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GP-owned provider plans to keep private rivals atbay

A GP-owned company aims to keep NHS services within primary care control, says one of its directors Dr Tim Kimber.

A new GP-owned company is to provide NHS services in the community from April. Innovations in Primary Care (IPC) is owned by the 18 GP practices in Worthing and Adur on the south coast.

The main motivation of IPC's six founder members - five GPs and a business manager who are now its directors - is to prevent non-GP organisations from gaining alternative provider medical services (APMS) contracts in the area.

We are hoping to provide dermatology outpatients, rheumatology, family planning, anticoagulation, referral management and minor surgery. Further down the line, we want to move into diagnostics and other secondary services and build our own treatment centre.

Now tendering for IPC's first contracts with Adur Arun and Worthing PCT, the six of us have been brainstorming since last summer in anticipation of last month's White Paper on primary care.

IPC's chairman is Worthing GP Dr Bruce Allan, a West Sussex LMC member and lead for specialist PMS at Adur Arun and Worthing PCT.

The other directors' local roles include Adur GP Dr Patrick Feeney's chairmanship of West Sussex LMC. My practice is in Littlehampton and I am the LMC's deputy chairman. Worthing GP Dr Maurice Shipsey is new contract lead at the PCT and chairs the Worthing Practice Commissioning Group.

Dr Andy Thompson is PMS lead, while Sue Parton is business manager of two large local practices and former deputy chief executive of Adur PCT.

Last year, we drew up a proposal to form a company owned by local GPs that could become an NHS provider. We thought this should include enhanced services as well as some services that the local acute trust is struggling with.

The company is looking for 'easy wins' to start with, providing services in existing GP premises. It will not compete with its members who will have first refusal of enhanced services. The company, however, plans to organise anticoagulation, minor surgery and dermatology services.

Its aim is also to provide Choose and Book and referral management services for the 18 practices. If the referral management scheme goes ahead, Choose and Book will be taken out of the surgery.

Before Christmas we invited the practices to a presentation. They all declared an interest and the founders went off to set up the limited company, write business plans for the services to be provided, and draft a shareholder's agreement.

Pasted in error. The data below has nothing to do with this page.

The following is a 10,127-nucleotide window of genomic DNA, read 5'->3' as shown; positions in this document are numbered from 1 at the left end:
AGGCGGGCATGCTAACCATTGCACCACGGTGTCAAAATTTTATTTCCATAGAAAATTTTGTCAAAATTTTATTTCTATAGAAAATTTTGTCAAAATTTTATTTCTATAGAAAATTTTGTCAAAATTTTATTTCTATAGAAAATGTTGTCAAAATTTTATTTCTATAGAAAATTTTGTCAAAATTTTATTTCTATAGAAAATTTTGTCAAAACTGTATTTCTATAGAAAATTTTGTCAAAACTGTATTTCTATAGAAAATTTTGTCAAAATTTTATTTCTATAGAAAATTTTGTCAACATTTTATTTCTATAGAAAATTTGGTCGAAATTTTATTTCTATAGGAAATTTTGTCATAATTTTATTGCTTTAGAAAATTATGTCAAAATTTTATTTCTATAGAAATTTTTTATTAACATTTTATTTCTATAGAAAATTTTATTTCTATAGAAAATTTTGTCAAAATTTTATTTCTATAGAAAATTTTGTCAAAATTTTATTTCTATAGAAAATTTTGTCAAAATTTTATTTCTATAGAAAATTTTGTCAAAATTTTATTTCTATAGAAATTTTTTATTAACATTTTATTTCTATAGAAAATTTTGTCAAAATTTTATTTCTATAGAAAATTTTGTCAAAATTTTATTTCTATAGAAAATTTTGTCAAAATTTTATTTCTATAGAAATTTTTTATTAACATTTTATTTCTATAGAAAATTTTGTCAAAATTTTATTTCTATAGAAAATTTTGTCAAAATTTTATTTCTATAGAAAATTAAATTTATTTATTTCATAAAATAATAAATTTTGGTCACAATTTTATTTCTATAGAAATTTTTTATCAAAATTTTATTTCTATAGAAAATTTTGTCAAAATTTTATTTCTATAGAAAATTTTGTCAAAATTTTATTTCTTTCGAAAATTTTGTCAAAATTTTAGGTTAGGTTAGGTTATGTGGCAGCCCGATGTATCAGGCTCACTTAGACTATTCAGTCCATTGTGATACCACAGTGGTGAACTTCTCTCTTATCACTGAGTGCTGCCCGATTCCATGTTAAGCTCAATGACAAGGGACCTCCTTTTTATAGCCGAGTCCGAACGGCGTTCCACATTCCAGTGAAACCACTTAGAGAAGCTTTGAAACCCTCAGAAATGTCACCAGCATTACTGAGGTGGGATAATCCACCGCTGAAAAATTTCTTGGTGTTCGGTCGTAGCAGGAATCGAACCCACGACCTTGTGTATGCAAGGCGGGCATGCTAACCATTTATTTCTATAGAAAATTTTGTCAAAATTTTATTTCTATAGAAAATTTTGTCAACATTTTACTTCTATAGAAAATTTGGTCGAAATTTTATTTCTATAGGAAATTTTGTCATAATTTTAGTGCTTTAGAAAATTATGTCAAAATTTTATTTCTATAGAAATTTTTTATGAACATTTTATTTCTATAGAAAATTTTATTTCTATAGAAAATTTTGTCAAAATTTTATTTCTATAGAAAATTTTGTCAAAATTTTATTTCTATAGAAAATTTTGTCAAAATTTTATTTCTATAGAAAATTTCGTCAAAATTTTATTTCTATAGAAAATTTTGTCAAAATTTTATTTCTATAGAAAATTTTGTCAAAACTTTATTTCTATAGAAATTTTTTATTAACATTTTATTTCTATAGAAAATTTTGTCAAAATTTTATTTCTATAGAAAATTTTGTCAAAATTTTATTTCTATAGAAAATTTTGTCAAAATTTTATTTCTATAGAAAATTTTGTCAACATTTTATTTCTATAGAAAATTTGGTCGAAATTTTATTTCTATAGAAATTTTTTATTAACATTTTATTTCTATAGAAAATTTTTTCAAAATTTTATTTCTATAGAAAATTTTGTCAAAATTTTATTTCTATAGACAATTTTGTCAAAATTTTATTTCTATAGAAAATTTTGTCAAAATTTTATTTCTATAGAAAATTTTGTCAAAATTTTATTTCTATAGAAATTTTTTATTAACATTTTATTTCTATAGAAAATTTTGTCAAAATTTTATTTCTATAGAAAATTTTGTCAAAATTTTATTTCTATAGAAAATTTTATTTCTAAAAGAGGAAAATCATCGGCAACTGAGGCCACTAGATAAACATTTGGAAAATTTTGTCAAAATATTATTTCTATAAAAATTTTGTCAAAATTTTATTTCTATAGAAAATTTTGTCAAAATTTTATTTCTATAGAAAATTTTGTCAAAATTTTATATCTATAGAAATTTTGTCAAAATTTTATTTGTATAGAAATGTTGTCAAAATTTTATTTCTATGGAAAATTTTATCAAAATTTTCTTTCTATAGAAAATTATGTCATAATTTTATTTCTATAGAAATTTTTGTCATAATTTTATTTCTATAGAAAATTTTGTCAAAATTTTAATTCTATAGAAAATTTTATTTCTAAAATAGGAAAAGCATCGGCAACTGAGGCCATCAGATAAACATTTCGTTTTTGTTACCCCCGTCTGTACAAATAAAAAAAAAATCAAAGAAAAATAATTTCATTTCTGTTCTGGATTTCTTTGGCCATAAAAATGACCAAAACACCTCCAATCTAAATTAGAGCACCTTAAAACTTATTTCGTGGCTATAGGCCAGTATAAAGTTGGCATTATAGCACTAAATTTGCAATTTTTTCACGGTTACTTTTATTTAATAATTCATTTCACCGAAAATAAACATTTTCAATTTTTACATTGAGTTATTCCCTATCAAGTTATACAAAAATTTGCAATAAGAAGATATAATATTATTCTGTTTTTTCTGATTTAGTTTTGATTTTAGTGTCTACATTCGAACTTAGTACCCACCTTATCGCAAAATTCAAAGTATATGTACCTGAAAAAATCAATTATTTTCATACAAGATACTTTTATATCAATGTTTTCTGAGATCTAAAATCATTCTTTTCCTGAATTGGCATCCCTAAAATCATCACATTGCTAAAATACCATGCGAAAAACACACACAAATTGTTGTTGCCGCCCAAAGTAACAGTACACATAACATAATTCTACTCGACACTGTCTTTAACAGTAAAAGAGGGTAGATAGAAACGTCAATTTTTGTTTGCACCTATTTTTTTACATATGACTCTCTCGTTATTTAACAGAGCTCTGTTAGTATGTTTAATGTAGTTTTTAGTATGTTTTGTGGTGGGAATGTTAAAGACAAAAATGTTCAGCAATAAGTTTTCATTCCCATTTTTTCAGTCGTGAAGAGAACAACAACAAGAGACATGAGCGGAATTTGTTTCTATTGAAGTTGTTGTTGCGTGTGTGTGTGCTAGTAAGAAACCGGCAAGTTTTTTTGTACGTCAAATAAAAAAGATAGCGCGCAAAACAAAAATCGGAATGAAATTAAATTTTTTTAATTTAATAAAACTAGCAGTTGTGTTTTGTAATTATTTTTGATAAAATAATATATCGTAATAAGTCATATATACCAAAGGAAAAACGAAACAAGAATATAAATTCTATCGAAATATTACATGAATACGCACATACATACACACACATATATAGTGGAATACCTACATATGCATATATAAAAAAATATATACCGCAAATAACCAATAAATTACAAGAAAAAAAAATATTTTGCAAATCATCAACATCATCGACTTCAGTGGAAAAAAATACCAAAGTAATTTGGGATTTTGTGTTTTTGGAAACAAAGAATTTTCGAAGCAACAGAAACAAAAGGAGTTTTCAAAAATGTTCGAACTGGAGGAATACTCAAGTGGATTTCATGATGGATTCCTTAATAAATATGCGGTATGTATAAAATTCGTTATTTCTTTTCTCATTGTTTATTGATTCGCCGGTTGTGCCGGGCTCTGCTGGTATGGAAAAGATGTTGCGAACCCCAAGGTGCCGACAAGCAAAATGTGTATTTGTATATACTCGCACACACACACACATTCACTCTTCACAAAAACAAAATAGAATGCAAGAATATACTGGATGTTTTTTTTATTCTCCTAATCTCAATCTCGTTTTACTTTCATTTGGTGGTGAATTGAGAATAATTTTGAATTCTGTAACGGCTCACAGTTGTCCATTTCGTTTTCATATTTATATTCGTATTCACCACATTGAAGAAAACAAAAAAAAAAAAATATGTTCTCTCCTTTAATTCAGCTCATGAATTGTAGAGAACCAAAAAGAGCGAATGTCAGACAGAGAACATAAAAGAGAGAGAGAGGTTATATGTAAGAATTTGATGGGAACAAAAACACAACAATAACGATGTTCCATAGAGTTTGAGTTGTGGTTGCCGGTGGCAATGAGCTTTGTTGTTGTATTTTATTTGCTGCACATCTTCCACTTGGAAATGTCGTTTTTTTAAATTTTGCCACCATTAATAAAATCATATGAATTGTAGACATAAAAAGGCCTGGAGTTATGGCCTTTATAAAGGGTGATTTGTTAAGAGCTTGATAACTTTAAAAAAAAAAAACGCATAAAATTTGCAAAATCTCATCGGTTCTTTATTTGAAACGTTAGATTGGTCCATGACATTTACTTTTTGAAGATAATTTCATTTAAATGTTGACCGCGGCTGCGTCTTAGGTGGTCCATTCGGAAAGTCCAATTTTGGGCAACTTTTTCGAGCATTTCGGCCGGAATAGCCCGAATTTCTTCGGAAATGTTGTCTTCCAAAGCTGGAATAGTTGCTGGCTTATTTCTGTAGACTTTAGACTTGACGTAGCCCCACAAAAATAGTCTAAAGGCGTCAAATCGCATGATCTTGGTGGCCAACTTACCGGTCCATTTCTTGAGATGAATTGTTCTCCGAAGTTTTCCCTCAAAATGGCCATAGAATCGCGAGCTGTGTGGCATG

Shareholder agreement

In the New Year, there was another meeting at which all practices declared an intention to sign up, and buy shares in the company. Under the shareholder agreement, the GP partners buy a £1 share per 100 patients.

The practices also lend a capital sum of £1 per patient for start-up and running costs. The loans will be repaid before any dividend income is paid to shareholders.

The six directors met the PCT at this point to present our proposals.

Forward-thinking director of primary care, Bob Deans, gave us the green light to proceed, with several suggestions as to how we can bring our plans to fruition.

The company now has a board of directors, is about to issue IPC shareholders their share certificates and has over £100,000 in the bank: nearly all the practices have bought their shares and paid over the loans.

Shareholding GPs can benefit in three ways. It is hoped that they will receive a dividend in the future. They will also be entitled to work for the company and be paid for that work. Thirdly, they will benefit from the savings made through referral management.

The scheme has the support of local GPs because it offers a way for them to protect their core business and retain their individual flexibility.

It also allows creative GPs to expand into the secondary care market, which under the White Paper proposals will be opening up to all sorts of competition.

- Dr Kimber is a GP in West Sussex

INNOVATIONS IN PRIMARY CARE LIMITED

- GP-owned company set up to provide NHS services.

- Its shareholders are its six directors and the GPs at 18 Adur and Worthing practices.

- Services the company plans to provide initially from shareholders' practice premises include anticoagulation, minor surgery and dermatology.

- It plans to operate Choose and Book combined with referral management on behalf of the practices.

- IPC allows enable GPs to enter the healthcare market and work together for mutual benefit, whether or not they engage with providing extra services.

- The White Paper means that primary care and elements of what is now called secondary care will become a competitive market.

- GPs are ideally placed to enter this market since they have expert local knowledge.

- Go to www.innovationsinprimarycare.com or email info@innovationsinprimarycare.com

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